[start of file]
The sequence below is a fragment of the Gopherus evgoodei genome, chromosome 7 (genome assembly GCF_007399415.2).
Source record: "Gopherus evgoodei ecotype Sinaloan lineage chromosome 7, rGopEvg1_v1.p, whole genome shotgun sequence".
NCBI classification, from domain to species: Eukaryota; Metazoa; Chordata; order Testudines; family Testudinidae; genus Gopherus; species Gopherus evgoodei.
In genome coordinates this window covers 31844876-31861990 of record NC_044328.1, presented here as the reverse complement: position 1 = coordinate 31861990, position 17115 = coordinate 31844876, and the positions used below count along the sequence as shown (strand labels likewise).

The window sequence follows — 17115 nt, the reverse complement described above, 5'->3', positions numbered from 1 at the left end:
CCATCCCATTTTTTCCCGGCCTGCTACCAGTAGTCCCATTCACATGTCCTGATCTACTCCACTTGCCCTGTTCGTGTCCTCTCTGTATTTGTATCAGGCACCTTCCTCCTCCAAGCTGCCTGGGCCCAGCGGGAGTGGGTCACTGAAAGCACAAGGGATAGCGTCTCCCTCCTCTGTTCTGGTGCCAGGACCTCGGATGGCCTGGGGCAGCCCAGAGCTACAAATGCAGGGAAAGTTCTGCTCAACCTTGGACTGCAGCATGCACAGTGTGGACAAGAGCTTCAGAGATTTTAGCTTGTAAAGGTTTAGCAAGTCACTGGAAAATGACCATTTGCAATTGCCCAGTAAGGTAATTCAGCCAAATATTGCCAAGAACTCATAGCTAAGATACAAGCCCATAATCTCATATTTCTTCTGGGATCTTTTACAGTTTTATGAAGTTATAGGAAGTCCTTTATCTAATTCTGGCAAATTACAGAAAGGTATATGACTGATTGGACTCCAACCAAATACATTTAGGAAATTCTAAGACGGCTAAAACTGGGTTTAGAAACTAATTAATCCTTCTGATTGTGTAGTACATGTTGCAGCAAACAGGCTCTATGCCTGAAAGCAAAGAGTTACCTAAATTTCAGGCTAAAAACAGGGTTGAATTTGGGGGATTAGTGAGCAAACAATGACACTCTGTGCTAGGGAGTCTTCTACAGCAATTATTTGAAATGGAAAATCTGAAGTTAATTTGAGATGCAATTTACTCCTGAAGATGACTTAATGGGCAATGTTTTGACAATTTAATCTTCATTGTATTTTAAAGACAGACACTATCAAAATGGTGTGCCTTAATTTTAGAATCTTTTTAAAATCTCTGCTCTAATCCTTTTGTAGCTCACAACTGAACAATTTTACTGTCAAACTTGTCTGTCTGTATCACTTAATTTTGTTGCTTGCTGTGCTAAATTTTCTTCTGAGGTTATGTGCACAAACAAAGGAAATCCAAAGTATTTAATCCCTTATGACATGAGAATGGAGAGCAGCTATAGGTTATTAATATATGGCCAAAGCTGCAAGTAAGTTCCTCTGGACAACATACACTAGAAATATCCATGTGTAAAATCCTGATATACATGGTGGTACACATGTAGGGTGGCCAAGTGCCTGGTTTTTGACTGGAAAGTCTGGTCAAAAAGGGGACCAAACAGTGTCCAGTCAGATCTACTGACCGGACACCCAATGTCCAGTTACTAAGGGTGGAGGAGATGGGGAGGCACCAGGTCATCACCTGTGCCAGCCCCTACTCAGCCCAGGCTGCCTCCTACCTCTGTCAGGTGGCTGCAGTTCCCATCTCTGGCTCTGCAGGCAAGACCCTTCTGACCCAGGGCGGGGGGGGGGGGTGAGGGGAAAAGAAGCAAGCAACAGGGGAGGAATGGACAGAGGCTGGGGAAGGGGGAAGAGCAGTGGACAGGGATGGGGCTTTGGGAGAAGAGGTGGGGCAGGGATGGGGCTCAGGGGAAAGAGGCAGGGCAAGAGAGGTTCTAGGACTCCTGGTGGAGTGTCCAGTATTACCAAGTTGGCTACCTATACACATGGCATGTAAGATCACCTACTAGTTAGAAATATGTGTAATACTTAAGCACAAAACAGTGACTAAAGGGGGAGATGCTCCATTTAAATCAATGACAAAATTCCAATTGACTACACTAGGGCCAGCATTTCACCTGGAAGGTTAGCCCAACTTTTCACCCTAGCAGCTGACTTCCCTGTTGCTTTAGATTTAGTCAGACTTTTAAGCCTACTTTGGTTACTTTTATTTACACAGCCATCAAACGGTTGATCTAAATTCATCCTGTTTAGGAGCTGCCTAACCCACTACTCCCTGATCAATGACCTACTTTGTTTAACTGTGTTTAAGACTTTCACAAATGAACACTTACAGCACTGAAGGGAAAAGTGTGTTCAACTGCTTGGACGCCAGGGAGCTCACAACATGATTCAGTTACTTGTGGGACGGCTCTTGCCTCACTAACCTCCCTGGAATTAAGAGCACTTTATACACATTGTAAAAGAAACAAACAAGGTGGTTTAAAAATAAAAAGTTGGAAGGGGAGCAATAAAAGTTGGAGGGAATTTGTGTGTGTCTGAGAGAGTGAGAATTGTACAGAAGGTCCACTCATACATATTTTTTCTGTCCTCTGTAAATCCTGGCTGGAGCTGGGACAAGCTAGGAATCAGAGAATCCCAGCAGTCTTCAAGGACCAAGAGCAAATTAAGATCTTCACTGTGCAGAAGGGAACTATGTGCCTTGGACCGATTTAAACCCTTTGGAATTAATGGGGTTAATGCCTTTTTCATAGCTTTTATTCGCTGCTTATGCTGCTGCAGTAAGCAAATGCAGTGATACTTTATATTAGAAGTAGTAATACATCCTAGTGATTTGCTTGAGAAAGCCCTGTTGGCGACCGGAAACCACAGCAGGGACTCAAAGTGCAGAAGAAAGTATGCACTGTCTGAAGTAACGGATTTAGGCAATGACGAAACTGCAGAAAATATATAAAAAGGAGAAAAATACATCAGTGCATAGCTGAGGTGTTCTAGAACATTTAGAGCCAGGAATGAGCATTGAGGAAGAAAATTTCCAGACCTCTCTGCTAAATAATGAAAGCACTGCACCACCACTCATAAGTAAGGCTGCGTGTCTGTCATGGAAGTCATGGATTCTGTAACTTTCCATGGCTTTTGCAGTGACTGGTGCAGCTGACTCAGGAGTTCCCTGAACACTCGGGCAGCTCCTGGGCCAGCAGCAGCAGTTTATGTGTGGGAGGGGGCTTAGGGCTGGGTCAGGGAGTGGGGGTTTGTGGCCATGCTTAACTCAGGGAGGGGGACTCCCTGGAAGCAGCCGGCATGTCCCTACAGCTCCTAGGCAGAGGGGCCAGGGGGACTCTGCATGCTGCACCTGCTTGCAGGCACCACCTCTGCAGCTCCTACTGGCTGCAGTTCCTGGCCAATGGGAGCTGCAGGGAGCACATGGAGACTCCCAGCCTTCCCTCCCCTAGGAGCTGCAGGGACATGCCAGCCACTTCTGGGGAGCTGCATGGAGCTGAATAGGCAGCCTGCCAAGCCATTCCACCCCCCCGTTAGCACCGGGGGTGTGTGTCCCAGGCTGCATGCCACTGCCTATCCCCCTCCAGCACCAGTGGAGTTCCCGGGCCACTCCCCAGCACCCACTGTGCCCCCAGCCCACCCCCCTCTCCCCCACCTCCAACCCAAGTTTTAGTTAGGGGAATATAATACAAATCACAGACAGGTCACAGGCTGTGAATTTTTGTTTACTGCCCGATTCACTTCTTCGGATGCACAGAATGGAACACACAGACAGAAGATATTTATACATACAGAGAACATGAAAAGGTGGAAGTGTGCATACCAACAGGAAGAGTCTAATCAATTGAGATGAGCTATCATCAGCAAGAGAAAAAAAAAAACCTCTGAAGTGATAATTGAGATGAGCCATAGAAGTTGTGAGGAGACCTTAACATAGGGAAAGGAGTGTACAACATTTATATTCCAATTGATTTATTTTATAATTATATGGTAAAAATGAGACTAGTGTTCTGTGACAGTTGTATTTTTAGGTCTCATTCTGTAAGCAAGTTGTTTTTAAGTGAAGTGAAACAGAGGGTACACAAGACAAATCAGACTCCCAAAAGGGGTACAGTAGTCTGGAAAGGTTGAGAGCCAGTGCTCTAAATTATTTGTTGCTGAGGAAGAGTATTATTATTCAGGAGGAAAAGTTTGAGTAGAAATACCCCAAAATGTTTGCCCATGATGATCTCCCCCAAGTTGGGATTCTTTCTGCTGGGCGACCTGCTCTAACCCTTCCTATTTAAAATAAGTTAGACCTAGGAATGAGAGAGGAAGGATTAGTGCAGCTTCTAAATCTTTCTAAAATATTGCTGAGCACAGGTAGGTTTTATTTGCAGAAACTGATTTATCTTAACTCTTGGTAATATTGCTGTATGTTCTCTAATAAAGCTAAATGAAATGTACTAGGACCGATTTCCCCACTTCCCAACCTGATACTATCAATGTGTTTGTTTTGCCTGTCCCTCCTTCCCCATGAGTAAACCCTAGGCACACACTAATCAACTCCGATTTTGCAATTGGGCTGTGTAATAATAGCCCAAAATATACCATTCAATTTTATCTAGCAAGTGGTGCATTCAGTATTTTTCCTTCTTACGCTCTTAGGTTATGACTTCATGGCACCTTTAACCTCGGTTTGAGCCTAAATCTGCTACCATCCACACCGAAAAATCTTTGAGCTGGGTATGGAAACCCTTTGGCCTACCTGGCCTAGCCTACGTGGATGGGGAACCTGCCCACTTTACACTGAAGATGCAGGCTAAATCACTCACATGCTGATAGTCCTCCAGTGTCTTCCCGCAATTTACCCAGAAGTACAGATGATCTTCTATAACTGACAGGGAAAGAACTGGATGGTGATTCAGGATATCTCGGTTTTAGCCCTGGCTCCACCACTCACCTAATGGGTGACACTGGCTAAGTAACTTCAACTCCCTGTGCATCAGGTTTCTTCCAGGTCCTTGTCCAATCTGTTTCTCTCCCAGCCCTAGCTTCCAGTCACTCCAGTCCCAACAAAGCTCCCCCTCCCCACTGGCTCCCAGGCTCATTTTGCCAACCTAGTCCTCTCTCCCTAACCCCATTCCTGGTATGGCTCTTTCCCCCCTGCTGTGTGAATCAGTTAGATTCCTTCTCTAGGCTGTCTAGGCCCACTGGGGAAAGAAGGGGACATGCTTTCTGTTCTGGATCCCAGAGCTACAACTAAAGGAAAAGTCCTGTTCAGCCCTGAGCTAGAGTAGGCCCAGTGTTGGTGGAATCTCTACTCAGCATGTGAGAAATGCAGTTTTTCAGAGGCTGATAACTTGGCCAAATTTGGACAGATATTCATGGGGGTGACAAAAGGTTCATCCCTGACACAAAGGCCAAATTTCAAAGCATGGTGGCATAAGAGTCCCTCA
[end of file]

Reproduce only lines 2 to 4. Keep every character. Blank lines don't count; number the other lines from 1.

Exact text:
Source record: "Gopherus evgoodei ecotype Sinaloan lineage chromosome 7, rGopEvg1_v1.p, whole genome shotgun sequence".
NCBI classification, from domain to species: Eukaryota; Metazoa; Chordata; order Testudines; family Testudinidae; genus Gopherus; species Gopherus evgoodei.
In genome coordinates this window covers 31844876-31861990 of record NC_044328.1, presented here as the reverse complement: position 1 = coordinate 31861990, position 17115 = coordinate 31844876, and the positions used below count along the sequence as shown (strand labels likewise).